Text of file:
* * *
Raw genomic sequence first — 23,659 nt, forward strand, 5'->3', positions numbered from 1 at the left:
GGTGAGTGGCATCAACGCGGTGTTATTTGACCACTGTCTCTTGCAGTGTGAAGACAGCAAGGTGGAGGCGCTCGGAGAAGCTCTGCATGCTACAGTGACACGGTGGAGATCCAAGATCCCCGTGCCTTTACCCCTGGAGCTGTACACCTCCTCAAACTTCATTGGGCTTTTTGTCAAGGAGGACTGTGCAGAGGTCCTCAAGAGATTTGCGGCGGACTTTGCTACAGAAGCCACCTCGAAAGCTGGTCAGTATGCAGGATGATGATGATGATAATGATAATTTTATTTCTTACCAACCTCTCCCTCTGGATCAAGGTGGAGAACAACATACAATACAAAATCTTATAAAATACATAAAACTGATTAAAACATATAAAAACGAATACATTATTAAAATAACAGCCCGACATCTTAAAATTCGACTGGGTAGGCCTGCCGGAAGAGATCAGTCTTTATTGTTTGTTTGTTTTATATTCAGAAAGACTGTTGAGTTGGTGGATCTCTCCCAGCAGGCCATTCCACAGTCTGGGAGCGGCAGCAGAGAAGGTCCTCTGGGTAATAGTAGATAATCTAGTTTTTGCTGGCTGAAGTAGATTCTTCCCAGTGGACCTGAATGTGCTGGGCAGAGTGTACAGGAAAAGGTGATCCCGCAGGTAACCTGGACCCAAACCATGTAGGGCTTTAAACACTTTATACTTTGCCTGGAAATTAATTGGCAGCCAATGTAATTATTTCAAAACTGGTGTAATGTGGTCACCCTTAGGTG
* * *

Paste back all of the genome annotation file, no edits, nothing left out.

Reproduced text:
Raw genomic sequence first — 23,659 nt, forward strand, 5'->3', positions numbered from 1 at the left:
GGTGAGTGGCATCAACGCGGTGTTATTTGACCACTGTCTCTTGCAGTGTGAAGACAGCAAGGTGGAGGCGCTCGGAGAAGCTCTGCATGCTACAGTGACACGGTGGAGATCCAAGATCCCCGTGCCTTTACCCCTGGAGCTGTACACCTCCTCAAACTTCATTGGGCTTTTTGTCAAGGAGGACTGTGCAGAGGTCCTCAAGAGATTTGCGGCGGACTTTGCTACAGAAGCCACCTCGAAAGCTGGTCAGTATGCAGGATGATGATGATGATAATGATAATTTTATTTCTTACCAACCTCTCCCTCTGGATCAAGGTGGAGAACAACATACAATACAAAATCTTATAAAATACATAAAACTGATTAAAACATATAAAAACGAATACATTATTAAAATAACAGCCCGACATCTTAAAATTCGACTGGGTAGGCCTGCCGGAAGAGATCAGTCTTTATTGTTTGTTTGTTTTATATTCAGAAAGACTGTTGAGTTGGTGGATCTCTCCCAGCAGGCCATTCCACAGTCTGGGAGCGGCAGCAGAGAAGGTCCTCTGGGTAATAGTAGATAATCTAGTTTTTGCTGGCTGAAGTAGATTCTTCCCAGTGGACCTGAATGTGCTGGGCAGAGTGTACAGGAAAAGGTGATCCCGCAGGTAACCTGGACCCAAACCATGTAGGGCTTTAAACACTTTATACTTTGCCTGGAAATTAATTGGCAGCCAATGTAATTATTTCAAAACTGGTGTAATGTGGTCACCCTTAGGTG